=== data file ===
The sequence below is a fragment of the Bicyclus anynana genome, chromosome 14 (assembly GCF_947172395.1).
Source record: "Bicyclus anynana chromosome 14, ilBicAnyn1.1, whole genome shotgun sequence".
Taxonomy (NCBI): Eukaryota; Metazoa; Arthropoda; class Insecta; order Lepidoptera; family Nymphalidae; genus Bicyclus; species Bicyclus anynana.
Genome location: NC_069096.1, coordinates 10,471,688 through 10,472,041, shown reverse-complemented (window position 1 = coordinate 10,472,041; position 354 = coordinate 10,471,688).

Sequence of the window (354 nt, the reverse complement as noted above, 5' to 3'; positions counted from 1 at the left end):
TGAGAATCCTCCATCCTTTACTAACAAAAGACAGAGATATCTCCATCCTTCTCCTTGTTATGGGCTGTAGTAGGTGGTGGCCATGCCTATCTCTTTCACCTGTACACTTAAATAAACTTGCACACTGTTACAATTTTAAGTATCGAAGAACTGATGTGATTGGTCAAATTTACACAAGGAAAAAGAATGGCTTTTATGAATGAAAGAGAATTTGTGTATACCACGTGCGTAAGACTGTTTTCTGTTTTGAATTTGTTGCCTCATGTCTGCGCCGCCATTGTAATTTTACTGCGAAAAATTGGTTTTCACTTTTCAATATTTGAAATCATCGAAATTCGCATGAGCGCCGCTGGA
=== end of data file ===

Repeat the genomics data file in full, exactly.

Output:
The sequence below is a fragment of the Bicyclus anynana genome, chromosome 14 (assembly GCF_947172395.1).
Source record: "Bicyclus anynana chromosome 14, ilBicAnyn1.1, whole genome shotgun sequence".
Taxonomy (NCBI): Eukaryota; Metazoa; Arthropoda; class Insecta; order Lepidoptera; family Nymphalidae; genus Bicyclus; species Bicyclus anynana.
Genome location: NC_069096.1, coordinates 10,471,688 through 10,472,041, shown reverse-complemented (window position 1 = coordinate 10,472,041; position 354 = coordinate 10,471,688).

Sequence of the window (354 nt, the reverse complement as noted above, 5' to 3'; positions counted from 1 at the left end):
TGAGAATCCTCCATCCTTTACTAACAAAAGACAGAGATATCTCCATCCTTCTCCTTGTTATGGGCTGTAGTAGGTGGTGGCCATGCCTATCTCTTTCACCTGTACACTTAAATAAACTTGCACACTGTTACAATTTTAAGTATCGAAGAACTGATGTGATTGGTCAAATTTACACAAGGAAAAAGAATGGCTTTTATGAATGAAAGAGAATTTGTGTATACCACGTGCGTAAGACTGTTTTCTGTTTTGAATTTGTTGCCTCATGTCTGCGCCGCCATTGTAATTTTACTGCGAAAAATTGGTTTTCACTTTTCAATATTTGAAATCATCGAAATTCGCATGAGCGCCGCTGGA